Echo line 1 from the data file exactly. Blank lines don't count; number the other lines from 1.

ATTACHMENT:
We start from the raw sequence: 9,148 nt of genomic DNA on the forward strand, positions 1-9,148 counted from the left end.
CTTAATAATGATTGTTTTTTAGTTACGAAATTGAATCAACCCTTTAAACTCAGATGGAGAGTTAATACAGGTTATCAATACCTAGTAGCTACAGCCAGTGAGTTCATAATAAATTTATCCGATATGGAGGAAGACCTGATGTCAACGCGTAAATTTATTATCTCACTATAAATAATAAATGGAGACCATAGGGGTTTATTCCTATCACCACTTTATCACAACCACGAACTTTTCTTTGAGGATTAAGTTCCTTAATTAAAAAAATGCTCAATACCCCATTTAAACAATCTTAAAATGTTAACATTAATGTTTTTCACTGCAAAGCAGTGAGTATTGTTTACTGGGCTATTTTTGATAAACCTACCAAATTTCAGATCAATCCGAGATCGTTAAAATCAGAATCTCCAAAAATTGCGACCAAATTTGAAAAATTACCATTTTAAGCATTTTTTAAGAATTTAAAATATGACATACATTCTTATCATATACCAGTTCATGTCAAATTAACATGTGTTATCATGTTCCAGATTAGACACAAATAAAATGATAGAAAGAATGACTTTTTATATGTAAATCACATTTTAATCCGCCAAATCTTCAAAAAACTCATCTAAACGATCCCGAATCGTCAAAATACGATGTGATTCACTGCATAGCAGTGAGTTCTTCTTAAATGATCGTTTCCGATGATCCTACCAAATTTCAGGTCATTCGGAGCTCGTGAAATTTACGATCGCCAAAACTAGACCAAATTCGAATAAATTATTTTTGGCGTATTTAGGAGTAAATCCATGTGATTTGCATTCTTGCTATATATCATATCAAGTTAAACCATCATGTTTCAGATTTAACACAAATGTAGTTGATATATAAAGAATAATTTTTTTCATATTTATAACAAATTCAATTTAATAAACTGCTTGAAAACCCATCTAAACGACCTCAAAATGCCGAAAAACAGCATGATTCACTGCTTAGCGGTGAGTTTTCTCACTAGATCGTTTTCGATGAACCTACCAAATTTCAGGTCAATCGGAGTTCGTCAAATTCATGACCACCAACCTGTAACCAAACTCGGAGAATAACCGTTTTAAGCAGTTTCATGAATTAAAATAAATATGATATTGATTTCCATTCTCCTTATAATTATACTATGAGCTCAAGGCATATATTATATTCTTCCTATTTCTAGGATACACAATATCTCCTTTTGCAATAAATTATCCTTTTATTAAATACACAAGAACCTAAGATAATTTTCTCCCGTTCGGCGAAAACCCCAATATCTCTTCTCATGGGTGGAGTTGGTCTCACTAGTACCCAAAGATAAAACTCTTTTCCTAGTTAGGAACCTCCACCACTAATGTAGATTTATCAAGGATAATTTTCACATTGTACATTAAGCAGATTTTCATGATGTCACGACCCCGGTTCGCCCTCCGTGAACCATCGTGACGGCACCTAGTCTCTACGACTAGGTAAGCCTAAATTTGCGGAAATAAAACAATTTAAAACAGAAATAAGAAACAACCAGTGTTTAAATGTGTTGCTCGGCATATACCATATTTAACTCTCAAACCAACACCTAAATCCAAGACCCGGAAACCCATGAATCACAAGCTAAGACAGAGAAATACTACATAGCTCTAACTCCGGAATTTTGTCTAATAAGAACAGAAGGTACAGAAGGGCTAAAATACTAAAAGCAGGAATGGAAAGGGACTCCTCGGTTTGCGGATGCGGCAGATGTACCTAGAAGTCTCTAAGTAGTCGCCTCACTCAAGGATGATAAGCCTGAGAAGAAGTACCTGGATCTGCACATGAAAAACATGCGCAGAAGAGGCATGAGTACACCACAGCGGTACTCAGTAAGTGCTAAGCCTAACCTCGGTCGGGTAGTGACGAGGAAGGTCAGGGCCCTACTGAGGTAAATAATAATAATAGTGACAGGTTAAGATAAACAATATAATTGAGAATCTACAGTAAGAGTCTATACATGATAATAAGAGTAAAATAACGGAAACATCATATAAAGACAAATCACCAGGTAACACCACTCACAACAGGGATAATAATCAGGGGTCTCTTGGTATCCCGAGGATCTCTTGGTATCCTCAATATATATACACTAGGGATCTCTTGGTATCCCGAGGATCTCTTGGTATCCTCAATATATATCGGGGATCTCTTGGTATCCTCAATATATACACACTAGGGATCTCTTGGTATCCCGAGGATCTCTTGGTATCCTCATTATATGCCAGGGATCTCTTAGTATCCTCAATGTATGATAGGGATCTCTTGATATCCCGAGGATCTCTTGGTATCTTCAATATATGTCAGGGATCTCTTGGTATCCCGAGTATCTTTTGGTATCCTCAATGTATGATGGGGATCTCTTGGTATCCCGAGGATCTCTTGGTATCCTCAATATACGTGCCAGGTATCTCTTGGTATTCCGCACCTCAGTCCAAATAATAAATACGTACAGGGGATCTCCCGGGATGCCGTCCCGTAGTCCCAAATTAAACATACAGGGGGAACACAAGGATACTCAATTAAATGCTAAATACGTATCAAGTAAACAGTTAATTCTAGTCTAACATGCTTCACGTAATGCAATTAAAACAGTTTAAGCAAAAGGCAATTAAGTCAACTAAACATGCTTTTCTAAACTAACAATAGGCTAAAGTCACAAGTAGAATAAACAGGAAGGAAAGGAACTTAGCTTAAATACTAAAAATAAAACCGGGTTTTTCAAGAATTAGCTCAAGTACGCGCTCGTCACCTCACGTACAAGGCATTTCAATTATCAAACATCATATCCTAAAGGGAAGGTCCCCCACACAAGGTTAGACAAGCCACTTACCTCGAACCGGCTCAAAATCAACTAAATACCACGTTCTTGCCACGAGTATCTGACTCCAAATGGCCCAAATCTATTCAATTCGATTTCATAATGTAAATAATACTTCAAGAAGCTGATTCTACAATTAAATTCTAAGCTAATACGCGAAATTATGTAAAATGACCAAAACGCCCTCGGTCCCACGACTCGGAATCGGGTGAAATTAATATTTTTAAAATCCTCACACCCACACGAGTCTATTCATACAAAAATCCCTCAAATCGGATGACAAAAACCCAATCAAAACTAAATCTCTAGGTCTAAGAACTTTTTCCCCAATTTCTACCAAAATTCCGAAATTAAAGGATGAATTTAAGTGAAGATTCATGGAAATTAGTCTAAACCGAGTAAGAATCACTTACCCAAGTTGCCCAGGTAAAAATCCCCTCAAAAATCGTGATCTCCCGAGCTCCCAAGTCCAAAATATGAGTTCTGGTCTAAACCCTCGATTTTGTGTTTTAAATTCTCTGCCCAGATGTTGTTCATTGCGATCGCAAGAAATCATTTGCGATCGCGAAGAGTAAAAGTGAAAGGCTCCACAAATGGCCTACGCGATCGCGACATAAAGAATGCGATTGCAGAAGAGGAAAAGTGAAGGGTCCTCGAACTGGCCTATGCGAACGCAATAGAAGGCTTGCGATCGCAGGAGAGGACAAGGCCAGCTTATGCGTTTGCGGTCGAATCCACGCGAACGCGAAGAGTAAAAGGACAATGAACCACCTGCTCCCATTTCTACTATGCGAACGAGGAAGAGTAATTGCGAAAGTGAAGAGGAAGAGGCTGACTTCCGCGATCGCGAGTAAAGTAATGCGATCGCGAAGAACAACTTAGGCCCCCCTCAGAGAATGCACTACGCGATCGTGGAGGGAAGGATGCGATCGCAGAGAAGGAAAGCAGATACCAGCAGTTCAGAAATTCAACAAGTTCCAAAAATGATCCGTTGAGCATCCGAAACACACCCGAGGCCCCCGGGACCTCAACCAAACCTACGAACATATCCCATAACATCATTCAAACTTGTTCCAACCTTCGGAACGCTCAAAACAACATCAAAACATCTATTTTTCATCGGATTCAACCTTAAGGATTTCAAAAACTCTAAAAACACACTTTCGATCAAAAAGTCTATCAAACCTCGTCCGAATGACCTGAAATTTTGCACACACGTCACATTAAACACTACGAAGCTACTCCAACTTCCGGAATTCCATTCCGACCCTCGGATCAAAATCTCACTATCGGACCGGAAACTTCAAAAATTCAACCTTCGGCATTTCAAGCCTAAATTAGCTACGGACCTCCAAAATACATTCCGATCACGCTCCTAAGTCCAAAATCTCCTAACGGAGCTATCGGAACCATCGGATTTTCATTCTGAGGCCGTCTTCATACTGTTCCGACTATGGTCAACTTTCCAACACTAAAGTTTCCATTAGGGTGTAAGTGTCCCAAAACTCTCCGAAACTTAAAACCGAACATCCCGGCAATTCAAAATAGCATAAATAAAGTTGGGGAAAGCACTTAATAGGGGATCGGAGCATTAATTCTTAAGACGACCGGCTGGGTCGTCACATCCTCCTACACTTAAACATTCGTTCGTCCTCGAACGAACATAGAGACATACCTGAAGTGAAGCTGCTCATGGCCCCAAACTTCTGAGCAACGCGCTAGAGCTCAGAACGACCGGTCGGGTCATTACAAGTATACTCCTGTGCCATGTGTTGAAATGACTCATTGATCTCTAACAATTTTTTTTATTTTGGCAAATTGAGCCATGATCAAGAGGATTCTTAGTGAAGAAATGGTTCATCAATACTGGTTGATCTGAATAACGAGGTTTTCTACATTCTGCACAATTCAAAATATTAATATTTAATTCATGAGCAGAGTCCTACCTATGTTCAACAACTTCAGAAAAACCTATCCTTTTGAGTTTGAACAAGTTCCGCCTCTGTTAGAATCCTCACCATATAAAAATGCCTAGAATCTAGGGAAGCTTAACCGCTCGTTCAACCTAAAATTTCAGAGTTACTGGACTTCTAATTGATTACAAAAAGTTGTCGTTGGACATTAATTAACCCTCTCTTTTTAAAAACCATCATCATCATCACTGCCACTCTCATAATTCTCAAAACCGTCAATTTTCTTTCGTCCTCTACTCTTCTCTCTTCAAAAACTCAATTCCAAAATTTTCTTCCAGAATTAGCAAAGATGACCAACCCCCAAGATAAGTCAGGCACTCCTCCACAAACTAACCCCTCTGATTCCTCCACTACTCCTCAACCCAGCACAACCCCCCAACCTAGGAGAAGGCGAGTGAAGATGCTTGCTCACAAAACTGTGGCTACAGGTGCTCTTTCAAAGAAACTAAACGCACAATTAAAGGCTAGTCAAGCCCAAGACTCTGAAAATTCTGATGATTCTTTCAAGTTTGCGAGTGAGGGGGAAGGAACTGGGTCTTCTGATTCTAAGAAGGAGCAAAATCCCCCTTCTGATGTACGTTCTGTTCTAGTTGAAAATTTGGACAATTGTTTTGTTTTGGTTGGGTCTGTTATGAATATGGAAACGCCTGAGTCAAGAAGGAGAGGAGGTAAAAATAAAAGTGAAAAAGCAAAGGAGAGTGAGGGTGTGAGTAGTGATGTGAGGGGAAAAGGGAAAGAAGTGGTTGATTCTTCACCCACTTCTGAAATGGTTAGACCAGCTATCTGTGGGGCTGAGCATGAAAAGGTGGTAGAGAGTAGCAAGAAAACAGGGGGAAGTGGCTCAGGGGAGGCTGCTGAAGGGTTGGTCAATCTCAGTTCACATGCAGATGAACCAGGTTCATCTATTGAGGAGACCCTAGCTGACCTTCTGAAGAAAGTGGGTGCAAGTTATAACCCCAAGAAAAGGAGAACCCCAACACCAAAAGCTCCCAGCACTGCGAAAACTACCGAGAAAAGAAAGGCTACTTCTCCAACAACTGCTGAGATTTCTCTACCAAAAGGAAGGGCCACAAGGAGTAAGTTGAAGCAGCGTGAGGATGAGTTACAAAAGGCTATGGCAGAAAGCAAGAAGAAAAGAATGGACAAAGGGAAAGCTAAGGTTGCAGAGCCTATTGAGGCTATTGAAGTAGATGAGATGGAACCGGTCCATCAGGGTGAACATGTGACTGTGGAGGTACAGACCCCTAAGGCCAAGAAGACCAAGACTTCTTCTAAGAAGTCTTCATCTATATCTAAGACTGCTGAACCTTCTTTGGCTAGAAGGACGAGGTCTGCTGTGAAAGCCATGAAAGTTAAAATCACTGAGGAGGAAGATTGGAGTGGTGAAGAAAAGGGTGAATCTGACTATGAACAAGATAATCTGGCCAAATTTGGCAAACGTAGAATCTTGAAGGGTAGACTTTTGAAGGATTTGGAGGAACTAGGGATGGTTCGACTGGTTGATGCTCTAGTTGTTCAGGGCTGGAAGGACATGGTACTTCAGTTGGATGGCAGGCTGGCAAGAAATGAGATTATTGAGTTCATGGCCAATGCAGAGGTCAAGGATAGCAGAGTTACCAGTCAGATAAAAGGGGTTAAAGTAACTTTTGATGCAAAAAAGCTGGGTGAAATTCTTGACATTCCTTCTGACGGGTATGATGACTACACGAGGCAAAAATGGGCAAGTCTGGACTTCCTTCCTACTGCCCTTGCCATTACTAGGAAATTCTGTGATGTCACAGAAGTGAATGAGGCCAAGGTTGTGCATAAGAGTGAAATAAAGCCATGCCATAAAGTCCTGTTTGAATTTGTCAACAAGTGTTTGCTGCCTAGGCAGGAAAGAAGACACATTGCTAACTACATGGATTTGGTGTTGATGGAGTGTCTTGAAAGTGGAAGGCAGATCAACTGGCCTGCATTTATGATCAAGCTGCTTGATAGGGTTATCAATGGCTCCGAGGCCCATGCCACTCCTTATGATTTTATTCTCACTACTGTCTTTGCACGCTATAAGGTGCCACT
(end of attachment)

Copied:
We start from the raw sequence: 9,148 nt of genomic DNA on the forward strand, positions 1-9,148 counted from the left end.